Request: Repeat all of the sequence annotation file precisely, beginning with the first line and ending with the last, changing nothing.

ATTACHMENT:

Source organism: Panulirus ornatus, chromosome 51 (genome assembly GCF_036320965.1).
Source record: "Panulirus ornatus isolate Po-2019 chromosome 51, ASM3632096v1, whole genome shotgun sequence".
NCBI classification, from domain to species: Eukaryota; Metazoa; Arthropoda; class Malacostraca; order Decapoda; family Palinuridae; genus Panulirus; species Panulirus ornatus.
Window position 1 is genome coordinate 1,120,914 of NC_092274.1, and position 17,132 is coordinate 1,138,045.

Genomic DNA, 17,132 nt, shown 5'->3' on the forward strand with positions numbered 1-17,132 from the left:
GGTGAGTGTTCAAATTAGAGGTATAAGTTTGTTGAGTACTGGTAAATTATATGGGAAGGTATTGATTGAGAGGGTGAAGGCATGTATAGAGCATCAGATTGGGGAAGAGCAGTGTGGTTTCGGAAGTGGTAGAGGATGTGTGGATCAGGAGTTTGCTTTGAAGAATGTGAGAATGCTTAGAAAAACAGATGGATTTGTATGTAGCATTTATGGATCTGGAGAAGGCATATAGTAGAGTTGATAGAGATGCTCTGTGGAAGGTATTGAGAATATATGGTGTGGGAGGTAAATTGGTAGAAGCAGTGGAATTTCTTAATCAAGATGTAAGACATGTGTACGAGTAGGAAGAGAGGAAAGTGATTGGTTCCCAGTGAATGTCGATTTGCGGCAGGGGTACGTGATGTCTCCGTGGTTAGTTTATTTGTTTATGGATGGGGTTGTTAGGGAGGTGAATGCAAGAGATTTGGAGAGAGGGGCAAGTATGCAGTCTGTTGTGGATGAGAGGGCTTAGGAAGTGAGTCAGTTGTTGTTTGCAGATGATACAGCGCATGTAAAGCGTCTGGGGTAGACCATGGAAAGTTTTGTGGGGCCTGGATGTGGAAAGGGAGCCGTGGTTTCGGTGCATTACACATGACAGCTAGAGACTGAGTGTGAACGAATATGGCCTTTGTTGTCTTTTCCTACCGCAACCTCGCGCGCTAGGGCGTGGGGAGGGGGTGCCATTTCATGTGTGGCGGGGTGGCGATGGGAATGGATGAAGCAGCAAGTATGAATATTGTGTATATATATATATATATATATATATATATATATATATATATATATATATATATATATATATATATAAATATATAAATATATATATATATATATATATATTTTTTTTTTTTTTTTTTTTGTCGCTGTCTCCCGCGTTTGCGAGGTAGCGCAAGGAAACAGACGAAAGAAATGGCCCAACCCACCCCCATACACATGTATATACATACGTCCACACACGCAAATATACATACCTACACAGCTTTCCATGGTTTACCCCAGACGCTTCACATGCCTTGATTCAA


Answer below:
Source organism: Panulirus ornatus, chromosome 51 (genome assembly GCF_036320965.1).
Source record: "Panulirus ornatus isolate Po-2019 chromosome 51, ASM3632096v1, whole genome shotgun sequence".
NCBI classification, from domain to species: Eukaryota; Metazoa; Arthropoda; class Malacostraca; order Decapoda; family Palinuridae; genus Panulirus; species Panulirus ornatus.
Window position 1 is genome coordinate 1,120,914 of NC_092274.1, and position 17,132 is coordinate 1,138,045.

Genomic DNA, 17,132 nt, shown 5'->3' on the forward strand with positions numbered 1-17,132 from the left:
GGTGAGTGTTCAAATTAGAGGTATAAGTTTGTTGAGTACTGGTAAATTATATGGGAAGGTATTGATTGAGAGGGTGAAGGCATGTATAGAGCATCAGATTGGGGAAGAGCAGTGTGGTTTCGGAAGTGGTAGAGGATGTGTGGATCAGGAGTTTGCTTTGAAGAATGTGAGAATGCTTAGAAAAACAGATGGATTTGTATGTAGCATTTATGGATCTGGAGAAGGCATATAGTAGAGTTGATAGAGATGCTCTGTGGAAGGTATTGAGAATATATGGTGTGGGAGGTAAATTGGTAGAAGCAGTGGAATTTCTTAATCAAGATGTAAGACATGTGTACGAGTAGGAAGAGAGGAAAGTGATTGGTTCCCAGTGAATGTCGATTTGCGGCAGGGGTACGTGATGTCTCCGTGGTTAGTTTATTTGTTTATGGATGGGGTTGTTAGGGAGGTGAATGCAAGAGATTTGGAGAGAGGGGCAAGTATGCAGTCTGTTGTGGATGAGAGGGCTTAGGAAGTGAGTCAGTTGTTGTTTGCAGATGATACAGCGCATGTAAAGCGTCTGGGGTAGACCATGGAAAGTTTTGTGGGGCCTGGATGTGGAAAGGGAGCCGTGGTTTCGGTGCATTACACATGACAGCTAGAGACTGAGTGTGAACGAATATGGCCTTTGTTGTCTTTTCCTACCGCAACCTCGCGCGCTAGGGCGTGGGGAGGGGGTGCCATTTCATGTGTGGCGGGGTGGCGATGGGAATGGATGAAGCAGCAAGTATGAATATTGTGTATATATATATATATATATATATATATATATATATATATATATATATATATATATATATATATATAAATATATAAATATATATATATATATATATATATTTTTTTTTTTTTTTTTTTTGTCGCTGTCTCCCGCGTTTGCGAGGTAGCGCAAGGAAACAGACGAAAGAAATGGCCCAACCCACCCCCATACACATGTATATACATACGTCCACACACGCAAATATACATACCTACACAGCTTTCCATGGTTTACCCCAGACGCTTCACATGCCTTGATTCAA